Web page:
Sorry for the lack of activity around here the last few days. “Would you please stop telling the whole internet when you’re going to be out of town? It’s foolish,” my friends tell me, and they’re probably right. But now I’m back, and the truth can be told: We were in Toronto, the last KWF trip of the year. We were there for fact-finding, eye-opening and, as always when KWF travels, many toasts to international friendship.
Yes, even with Canada. Because it turns out — it really is a different country! Not America Junior, as Homer Simpson calls it. (For that it would have to have many more handguns.) If liberals could have their dream country, could pick it out of a catalog or custom-build it on the internet, it would be a lot like Canada (minus the hockey). Universal health care, much back-patting on its proud multicultural heritage, respect for authority and the sort of primness that made a few anti-Quebec japes by Triumph the Insult Comic Dog front-page news across the country. (More on that in a minute.) Bathroom posters give five good reasons to wash your mitts after a pee. Every trash container has three mouths, so you can do your part for recycling. “If a politician discussed his relationship with Jesus, people would be baffled,” the locals tell you. For the first 24 hours, you can’t believe your eyes: I love this place! Everything I’ve been saying is true! It really works when you do it this way! Then it starts to drive you crazy. Me, anyway.
Oh, but I’m oversimplifying to a preposterous degree, but when you try to cram an entire country into a blog entry, well, that happens.
It is a beautiful place, Toronto. “New York as run by the Swiss,” one writer famously said, and that’s about right. You’ve got your culture, your architecture, your funky shopping, your expensive coffee, a whole city’s worth of walkways underground, so you can walk around downtown when it’s -11 (Celsius) and not freeze your ass off. There’s a Chinatown, great restaurants, sports, an excellent, intelligent newspaper. Am I leaving anything out? An international film festival. Taxi drivers who don’t try to kill you. Drivers who, generally, respect traffic lights. This I liked.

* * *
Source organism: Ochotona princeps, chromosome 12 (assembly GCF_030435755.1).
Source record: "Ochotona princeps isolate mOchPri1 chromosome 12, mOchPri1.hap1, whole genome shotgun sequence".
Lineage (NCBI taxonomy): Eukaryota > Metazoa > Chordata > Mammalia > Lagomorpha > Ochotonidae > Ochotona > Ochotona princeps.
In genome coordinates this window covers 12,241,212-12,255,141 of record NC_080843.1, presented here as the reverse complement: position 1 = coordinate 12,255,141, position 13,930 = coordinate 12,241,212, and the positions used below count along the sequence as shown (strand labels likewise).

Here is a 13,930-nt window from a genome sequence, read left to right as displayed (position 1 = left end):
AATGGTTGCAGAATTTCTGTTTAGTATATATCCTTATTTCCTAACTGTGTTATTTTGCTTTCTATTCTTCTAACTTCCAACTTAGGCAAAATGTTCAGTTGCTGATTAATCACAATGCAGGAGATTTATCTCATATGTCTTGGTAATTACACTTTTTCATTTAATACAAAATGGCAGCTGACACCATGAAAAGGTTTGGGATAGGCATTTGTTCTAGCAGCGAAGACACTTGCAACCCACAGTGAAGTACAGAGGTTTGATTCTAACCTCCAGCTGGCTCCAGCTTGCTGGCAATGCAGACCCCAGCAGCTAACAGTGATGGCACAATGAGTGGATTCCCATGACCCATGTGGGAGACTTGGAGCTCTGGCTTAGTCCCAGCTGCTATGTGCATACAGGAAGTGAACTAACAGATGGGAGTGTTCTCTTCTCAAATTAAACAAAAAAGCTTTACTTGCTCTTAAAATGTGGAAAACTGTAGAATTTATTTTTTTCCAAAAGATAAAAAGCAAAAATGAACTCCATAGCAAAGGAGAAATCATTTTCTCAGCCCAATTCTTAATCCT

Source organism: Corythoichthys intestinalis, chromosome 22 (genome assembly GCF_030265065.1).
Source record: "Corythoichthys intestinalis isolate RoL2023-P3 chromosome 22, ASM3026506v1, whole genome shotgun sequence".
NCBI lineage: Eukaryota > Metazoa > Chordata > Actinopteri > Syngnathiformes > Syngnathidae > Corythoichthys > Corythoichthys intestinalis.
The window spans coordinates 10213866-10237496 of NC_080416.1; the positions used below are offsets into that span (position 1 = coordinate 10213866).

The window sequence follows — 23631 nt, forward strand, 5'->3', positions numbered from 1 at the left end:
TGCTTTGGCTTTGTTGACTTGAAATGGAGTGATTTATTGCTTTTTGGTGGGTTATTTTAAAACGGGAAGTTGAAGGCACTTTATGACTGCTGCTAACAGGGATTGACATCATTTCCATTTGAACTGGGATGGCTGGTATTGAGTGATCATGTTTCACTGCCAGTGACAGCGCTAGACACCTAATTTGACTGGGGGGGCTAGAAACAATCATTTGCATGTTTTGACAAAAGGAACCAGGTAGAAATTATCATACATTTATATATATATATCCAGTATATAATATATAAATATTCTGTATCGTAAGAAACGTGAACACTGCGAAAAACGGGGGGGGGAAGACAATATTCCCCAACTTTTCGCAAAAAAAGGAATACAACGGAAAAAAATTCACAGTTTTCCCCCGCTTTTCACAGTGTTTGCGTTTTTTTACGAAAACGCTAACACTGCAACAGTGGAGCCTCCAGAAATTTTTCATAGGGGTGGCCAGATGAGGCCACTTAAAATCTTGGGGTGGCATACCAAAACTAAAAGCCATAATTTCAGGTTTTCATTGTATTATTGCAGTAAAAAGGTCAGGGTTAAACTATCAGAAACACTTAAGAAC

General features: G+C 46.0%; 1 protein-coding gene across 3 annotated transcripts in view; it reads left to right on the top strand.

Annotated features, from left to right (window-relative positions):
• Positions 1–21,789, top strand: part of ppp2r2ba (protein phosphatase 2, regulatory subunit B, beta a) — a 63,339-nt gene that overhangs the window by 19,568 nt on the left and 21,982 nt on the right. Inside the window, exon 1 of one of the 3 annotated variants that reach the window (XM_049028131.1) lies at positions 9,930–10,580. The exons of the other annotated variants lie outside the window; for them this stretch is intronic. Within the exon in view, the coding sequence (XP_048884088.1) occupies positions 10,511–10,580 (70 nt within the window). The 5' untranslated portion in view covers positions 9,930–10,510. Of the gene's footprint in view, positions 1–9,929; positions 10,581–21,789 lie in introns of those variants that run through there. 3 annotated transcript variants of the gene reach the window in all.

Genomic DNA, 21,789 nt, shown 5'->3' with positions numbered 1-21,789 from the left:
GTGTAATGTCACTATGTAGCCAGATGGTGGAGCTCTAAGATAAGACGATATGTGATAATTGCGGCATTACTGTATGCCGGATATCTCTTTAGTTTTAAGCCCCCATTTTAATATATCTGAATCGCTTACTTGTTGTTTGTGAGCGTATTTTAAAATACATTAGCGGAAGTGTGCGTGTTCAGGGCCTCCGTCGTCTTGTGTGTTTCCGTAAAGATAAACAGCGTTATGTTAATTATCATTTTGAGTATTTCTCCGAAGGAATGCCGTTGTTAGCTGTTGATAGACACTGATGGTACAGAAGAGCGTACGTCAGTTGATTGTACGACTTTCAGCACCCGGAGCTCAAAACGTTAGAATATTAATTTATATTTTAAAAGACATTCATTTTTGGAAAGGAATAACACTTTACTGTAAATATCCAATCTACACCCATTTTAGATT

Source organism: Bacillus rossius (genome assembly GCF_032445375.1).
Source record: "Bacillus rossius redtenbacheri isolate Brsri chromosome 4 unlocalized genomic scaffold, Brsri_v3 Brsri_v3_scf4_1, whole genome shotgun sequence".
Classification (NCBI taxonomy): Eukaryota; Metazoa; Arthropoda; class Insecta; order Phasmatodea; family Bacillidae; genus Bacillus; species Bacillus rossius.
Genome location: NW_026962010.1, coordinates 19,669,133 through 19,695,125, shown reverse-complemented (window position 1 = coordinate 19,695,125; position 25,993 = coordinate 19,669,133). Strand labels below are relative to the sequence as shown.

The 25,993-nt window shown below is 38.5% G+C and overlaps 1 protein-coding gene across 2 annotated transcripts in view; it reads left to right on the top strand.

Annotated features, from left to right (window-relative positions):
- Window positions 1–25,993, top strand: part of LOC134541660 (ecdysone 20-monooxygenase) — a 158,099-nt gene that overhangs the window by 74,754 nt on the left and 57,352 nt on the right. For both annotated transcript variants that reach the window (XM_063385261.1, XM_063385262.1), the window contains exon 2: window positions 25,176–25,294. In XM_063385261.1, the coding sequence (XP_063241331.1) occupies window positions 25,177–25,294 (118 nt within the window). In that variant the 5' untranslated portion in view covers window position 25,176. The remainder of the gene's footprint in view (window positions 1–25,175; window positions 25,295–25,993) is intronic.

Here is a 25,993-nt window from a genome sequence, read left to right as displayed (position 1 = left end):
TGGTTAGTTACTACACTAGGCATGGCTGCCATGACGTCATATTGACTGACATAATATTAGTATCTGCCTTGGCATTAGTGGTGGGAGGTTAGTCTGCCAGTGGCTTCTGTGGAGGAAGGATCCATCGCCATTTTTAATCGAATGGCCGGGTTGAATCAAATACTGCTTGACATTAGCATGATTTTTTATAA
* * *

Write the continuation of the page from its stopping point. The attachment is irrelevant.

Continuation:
What I didn’t: The Canadosity. This really is a country that couldn’t get behind the American Revolution. Its constitution promises not life, liberty and the pursuit of happiness, but “peace, order and good government.” It seemed to be best summed up by the Conan O’Brien business. The American TV star was in Quebec and Toronto for a week’s worth of shows, to try to drum up a little tourism in the wake of last spring’s SARS scare. He sent the guy with the rubber dog on his hand around some winter carnival in Quebec, where he yelled at passersby: “You’re in North America! Learn the language!” He stopped a couple and asked if they were separatists; when they said they were, he said, “Hear that? That’s the sound of no one giving a shit!” And so on.
You’d have thought Osama bin Laden had come to Washington, burst into the State of the Union speech and set fire to the American flag, before extinguishing the flames by peeing on it. At least, the media treated it that way. “Hateful and yes, racist,” huffed the Toronto Star, before indicating there may be a glimmer of hope: What is truly appalling, however, was the reaction of the audience at Toronto’s Elgin Theatre. Most members laughed wildly at the crude anti-French jokes.
I don’t mind a big, safe, non-war-mongering country full of beautiful cities, single-payer health care and even the accompanying high taxes. What got on my nerves was the smugness. I said before that if liberals could have the country of their dreams, it would be Canada. If conservatives could have theirs, it would be Iran by way of Texas. Because we smash these two groups together like pieces of flint, and don’t so much seek consensus between them as we do the appearance of consensus (while we shiv the other guy between the ribs), we strike the flames under the the messy, imperfect, rancid stew of a melting pot full of mixed metaphors we call these United States. The subways smell much worse, but it is mine.
Besides, they say all the same things about us, and they’re right, too.
But we had a great time. If I had a son who didn’t want to fight the next pointless war we get into, I’d be happy to visit him in Toronto. I’m just not sure I’d like to live there.